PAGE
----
•On the other hand, I think McCain may just be brazen and stubborn enough to push through the terribly necessary Social Security and Medicare reforms that Bush tried but failed to enact, which is the most important econ issue there is right now (and the reason Moody’s is talking about lowering America’s bond rating).
•McCain is like a flat, fairly conservative plane with sudden stalactites of liberalism, populism, and opportunism jutting up here and there — but that gives him a triangulatory ability to appeal to right, left, and even Reform Party survivors without even seeming as wishy-washy about it as a Clinton.
•The stalactites can be alarming, though — as when he called pharmaceutical companies “bad guys,” not a position we’re fond of at my day job, though it sells well lately.
•But crucially, when McCain said “Well, they are” in response to Romney saying drug companies aren’t bad guys, McCain was denouncing cases of Medicaid fraud/overcharging, not merely whining about high prices on the open market. Even his misguided position on the importation of drugs from Canada (which is really just the importation of price controls, since the drugs don’t even originate in Canada) is born of a basically pro-market belief that people should be able to buy wherever they want (few people, alas, take note of the elaborate international treaties and price controls that have created the current, skewed market in drugs, a regime to which the drug companies submitted only with the assurance price-controlled drugs wouldn’t be imported back into the U.S.).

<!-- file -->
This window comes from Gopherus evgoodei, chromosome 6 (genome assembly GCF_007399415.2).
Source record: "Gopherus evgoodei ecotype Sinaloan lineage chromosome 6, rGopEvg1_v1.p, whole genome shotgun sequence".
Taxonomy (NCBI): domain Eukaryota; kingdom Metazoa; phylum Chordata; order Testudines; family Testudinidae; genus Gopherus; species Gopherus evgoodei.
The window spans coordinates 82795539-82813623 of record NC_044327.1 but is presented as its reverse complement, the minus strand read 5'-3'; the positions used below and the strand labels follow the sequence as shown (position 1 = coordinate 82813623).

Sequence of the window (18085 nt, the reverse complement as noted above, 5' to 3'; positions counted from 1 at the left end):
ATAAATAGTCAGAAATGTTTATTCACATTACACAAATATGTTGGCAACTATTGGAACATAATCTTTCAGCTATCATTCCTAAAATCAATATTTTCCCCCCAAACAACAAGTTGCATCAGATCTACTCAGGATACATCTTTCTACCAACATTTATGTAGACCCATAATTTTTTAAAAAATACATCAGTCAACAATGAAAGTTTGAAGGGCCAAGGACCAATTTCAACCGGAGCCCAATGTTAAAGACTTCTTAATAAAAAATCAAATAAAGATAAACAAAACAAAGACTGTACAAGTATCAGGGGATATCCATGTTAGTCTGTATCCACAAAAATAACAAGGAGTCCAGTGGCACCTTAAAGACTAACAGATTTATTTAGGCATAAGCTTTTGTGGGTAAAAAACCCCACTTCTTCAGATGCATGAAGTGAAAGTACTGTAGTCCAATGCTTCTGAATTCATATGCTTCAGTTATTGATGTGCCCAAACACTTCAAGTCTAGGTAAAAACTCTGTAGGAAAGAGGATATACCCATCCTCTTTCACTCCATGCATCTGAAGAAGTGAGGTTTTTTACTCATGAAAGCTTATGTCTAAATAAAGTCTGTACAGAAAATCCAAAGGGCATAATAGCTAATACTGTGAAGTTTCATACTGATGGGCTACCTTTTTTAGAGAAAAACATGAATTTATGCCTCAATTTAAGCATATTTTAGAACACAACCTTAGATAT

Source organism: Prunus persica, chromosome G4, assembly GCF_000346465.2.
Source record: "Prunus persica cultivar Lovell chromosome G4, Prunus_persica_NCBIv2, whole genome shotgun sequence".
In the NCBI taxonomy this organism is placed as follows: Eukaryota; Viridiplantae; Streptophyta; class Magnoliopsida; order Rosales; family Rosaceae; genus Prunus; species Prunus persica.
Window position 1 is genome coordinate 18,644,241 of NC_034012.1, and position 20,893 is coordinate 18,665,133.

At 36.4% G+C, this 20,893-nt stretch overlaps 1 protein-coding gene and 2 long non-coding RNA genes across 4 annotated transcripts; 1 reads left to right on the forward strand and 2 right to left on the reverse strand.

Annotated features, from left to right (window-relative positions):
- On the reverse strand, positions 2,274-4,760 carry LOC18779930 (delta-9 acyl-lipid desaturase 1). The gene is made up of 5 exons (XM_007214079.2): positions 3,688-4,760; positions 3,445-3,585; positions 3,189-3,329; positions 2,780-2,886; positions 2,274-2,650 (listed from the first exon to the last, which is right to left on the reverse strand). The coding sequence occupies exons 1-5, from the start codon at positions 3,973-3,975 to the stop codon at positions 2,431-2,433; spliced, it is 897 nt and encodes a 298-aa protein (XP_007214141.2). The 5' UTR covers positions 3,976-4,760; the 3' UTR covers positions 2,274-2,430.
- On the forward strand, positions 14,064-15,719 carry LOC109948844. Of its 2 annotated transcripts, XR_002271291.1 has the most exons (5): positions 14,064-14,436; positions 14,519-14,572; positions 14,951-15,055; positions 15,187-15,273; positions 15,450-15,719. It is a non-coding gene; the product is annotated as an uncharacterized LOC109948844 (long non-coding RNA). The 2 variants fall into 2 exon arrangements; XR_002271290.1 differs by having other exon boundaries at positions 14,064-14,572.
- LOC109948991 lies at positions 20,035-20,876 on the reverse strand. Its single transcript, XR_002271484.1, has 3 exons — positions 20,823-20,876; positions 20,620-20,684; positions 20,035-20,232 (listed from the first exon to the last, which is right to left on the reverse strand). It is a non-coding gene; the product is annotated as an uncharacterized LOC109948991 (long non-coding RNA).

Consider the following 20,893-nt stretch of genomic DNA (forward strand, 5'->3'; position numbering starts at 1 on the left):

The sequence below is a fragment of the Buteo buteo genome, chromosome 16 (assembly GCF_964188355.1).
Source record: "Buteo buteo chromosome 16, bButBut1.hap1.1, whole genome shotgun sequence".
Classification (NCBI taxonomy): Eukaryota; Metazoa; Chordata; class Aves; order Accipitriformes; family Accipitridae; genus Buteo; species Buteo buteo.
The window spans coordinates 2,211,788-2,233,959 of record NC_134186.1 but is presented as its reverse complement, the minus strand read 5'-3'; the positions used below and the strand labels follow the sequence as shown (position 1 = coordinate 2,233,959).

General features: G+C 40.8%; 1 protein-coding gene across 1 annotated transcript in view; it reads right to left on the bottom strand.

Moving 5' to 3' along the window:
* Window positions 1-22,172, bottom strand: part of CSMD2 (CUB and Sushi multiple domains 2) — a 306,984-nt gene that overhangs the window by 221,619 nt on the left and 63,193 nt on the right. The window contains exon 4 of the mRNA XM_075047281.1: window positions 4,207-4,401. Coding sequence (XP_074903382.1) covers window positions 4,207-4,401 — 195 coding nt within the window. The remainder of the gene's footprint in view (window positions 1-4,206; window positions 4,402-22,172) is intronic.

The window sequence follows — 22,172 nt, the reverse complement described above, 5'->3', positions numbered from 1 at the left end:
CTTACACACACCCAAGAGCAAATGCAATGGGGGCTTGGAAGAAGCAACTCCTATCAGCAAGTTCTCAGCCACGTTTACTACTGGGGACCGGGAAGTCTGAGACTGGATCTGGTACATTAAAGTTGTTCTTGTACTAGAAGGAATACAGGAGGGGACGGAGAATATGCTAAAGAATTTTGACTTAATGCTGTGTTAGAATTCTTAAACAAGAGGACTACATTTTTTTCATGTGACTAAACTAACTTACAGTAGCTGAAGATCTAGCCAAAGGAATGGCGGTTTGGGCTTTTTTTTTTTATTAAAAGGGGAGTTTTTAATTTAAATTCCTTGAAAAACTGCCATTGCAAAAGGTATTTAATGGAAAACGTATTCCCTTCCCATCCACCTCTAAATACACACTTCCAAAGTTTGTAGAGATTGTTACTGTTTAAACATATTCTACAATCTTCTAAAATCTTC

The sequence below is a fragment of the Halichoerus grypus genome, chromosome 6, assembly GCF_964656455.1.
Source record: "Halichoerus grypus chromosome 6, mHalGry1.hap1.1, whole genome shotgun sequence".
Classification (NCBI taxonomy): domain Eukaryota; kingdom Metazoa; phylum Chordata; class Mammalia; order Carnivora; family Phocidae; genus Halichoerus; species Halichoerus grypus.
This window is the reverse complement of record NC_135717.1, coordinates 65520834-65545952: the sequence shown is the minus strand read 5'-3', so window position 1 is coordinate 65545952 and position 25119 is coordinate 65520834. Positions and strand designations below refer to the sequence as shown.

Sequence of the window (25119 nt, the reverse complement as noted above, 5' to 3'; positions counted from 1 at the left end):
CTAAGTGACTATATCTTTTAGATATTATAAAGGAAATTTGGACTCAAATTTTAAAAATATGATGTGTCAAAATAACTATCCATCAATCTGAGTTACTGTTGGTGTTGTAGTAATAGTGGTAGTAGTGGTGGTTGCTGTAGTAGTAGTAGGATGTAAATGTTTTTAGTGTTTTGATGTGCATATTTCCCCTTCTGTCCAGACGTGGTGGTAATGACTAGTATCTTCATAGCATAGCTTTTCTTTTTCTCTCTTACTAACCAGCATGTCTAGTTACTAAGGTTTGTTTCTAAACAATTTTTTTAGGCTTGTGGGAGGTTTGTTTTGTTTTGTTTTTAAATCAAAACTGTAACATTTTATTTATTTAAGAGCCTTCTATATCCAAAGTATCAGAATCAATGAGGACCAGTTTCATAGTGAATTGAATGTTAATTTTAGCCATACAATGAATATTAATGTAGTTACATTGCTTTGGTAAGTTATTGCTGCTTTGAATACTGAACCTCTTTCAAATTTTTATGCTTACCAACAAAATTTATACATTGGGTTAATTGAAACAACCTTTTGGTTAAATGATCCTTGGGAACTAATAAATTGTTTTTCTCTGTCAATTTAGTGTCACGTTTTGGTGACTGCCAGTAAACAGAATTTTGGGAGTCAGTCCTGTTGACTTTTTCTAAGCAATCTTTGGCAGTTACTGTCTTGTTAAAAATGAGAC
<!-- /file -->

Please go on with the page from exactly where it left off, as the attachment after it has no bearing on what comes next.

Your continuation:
•Of course, that basic pro-market orientation will be little consolation if and when he destroys the pharmaceutical industry (likely producing, for once, measurable decreases in lifespan from a single bad policy decision), but it means we shouldn’t extrapolate that he’ll take anti-market or anti-corporate positions on other, less tangled econ issues (even the libertarian Cato Institute, alas, has favored drug importation from Canada).
•I still think the long-term scenario of sneaking Giuliani in as McCain’s v.p. candidate and putting him in an even stronger position to run and win in 2012 or 2016, secularism be damned, is reason to think this McCain thing could be good for us.